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Three Hours in the Air
Radiohead: Amnesiac
I am in seat 20A, looking out over the trailing edge of the left wing, on United Airlines flight 726, from Denver to Boston. Arguably I am being faintly heroic just by sitting here. My original Saturday-morning flight home was canceled, and I called up and had myself booked on the first available replacement, so now, a few minutes after takeoff, Monday evening, I am part of our national display of defiance. Fuck you, we will not be afraid of our own air. I don't feel very heroic. "Thank you for flying the friendly skies", says the guy on the little video screens, after a "safety" video whose calm confidence in its procedures for turbulence, exiting and "water landings" now seem conspicuously naive against the total absence of a recommended course of action if the plane is taken over by box-cutter-wielding suicide bombers. "All cell phones must be in the complete power-off position", the purser reads from an awkwardly-written script, just in case there was any tiny lingering doubt about how far the airline industry is from understanding how much the world has changed in a week. Andrew and I dropped off Mike at a Hertz office in Durango, and he drove back to Dallas; I seriously considered renting a car myself and driving from Andrew's house in Denver to mine in Cambridge. My presence on this flight is less a vote of confidence in our airline system's post-11-September ability to carry me three hours across the country without incident than a vote of low-confidence in our pre-autopilot highway system's ability to support thirty hours of frazzled solo driving without some sleep-deprived Iowan smashing into me, or vice versa. I wish the decision felt more momentous. There were some obvious signs of increased security at DIA, and random people were getting their bags searched, but despite instructions to arrive three hours before flight time, my own personal course through the airport was the same on this return leg as it was coming out. "Have your bags been out of your control at any time since you packed them?", inquired the United ticket agent, solicitously. I resisted the urge to scream back "Have you people been hiding in the mountains for a week? Never mind what other people might have put in my bags, worry about what I might have put in my bags."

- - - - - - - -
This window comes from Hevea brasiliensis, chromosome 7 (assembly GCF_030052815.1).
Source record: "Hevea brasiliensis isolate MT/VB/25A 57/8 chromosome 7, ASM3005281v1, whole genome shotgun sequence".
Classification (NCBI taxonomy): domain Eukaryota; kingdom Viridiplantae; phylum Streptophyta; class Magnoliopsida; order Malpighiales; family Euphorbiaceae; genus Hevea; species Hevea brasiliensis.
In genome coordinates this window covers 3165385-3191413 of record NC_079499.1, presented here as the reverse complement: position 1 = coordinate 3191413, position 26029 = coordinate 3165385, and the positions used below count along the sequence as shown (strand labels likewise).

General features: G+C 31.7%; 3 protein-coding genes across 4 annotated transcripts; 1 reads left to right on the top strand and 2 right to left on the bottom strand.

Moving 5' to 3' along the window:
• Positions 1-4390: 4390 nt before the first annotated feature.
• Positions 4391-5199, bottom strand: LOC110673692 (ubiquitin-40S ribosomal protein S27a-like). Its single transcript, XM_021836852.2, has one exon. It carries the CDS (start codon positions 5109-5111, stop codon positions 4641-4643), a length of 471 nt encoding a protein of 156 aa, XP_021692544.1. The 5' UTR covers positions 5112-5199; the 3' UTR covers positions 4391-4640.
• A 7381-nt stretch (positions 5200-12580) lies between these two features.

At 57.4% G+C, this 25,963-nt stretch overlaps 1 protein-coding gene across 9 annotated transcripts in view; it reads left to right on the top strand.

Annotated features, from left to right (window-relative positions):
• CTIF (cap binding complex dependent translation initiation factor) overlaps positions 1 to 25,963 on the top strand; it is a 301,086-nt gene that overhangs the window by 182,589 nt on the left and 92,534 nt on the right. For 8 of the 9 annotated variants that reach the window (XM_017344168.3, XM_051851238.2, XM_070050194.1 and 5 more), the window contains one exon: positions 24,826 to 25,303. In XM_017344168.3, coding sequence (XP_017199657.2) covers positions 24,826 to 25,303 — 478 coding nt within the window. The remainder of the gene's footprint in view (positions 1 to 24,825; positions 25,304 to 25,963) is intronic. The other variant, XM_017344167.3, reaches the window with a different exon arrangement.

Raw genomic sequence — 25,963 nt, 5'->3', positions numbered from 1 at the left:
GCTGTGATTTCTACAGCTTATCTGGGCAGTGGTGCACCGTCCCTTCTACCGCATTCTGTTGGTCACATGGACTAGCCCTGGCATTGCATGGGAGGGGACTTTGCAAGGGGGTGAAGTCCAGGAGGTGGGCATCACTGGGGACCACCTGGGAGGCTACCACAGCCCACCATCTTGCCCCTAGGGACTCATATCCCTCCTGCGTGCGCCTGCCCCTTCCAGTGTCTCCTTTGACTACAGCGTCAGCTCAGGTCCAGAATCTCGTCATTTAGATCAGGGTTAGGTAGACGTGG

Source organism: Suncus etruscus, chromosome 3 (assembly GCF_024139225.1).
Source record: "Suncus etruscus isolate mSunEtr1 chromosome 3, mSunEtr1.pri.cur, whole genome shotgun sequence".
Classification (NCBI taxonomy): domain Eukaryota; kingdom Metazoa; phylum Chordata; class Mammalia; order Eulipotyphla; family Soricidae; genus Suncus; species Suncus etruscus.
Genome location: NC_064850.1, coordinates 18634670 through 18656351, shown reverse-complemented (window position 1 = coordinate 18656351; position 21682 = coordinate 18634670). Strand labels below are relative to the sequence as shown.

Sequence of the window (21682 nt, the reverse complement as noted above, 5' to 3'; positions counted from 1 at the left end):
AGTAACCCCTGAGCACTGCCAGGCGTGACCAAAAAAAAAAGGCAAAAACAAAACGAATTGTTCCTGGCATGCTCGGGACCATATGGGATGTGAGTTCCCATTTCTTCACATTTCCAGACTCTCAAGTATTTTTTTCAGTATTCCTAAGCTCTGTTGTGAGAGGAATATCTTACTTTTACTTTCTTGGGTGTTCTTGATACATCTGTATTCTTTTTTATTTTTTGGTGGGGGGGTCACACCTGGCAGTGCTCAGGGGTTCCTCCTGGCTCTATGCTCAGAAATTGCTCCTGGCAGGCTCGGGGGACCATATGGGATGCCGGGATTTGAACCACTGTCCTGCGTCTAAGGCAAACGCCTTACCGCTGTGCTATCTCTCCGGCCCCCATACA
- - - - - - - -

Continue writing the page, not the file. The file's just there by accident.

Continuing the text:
It is, in fact, me who has been hiding in the mountains. On the morning of Tuesday, 11 September, I was standing on the platform of the Durango-Silverton narrow-gauge railway in Durango, Colorado, waiting to take a train in to a flag-stop in the Weminuche Wilderness for a three-day hiking/camping trip with two childhood friends up Chicago Basin, with a slated ascent of Mount Eolus, a 14,083-foot peak in the southern San Juans. We had been planning this trip for months, and for months I had been planning to begin the subsequent column "I did a new thing last week." For some of you, camping may be routine and unthreatening. For me, it was almost entirely novel. To the best of my recollection, the only previous times I have ever in my life spent an entire night away from electricity were during city-wide power-outages. It is in no way deceptive to point out that I ventured into the wilderness carrying, from the long list of requisite equipment, only two objects I owned before beginning to plan the trip; I already had a bandana (thanks to a high-school New Wave phase in which I wore dozens of them tied around one leg), and I happened to already own the exact recommended flashlight (which in the end I never used). But Mike's wife got him a subscription to some smug outdoors magazine for Christmas last year, and he'd become convinced that all these twenty-something skydiving/sea-kayaking/ice-fishing lunatics in the magazine were having more fun than we were, or perhaps just fun of a more profound type. So he proposed we go camping. My initial inclination was to point out, reasonably, that camping is not my sort of thing. But these are exactly the scattered friends I've written before about wanting to spend more time with, and besides, why shouldn't camping be my sort of thing? So, many hundreds of dollars of gear later, including a whole new wardrobe designed to do something called "wicking" that I hoped wouldn't hurt too much, there I was standing on a train platform, wearing a backpack we never got around to weighing but Andrew estimated at forty pounds and I at fifty, apprehensively waiting for the "adventure" to begin. Andrew and Mike went into the little station cafe to get coffee, and came back out to report that on the fuzzy television above the counter they'd seen both the World Trade Center towers burning after being hit by hijacked passenger jets. In what now strikes me as an almost unfathomable leap of faith, we got on the train anyway. Some old tourist, climbing into the seat next to us just before the train pulled out, reported that the Pentagon had been hit, too.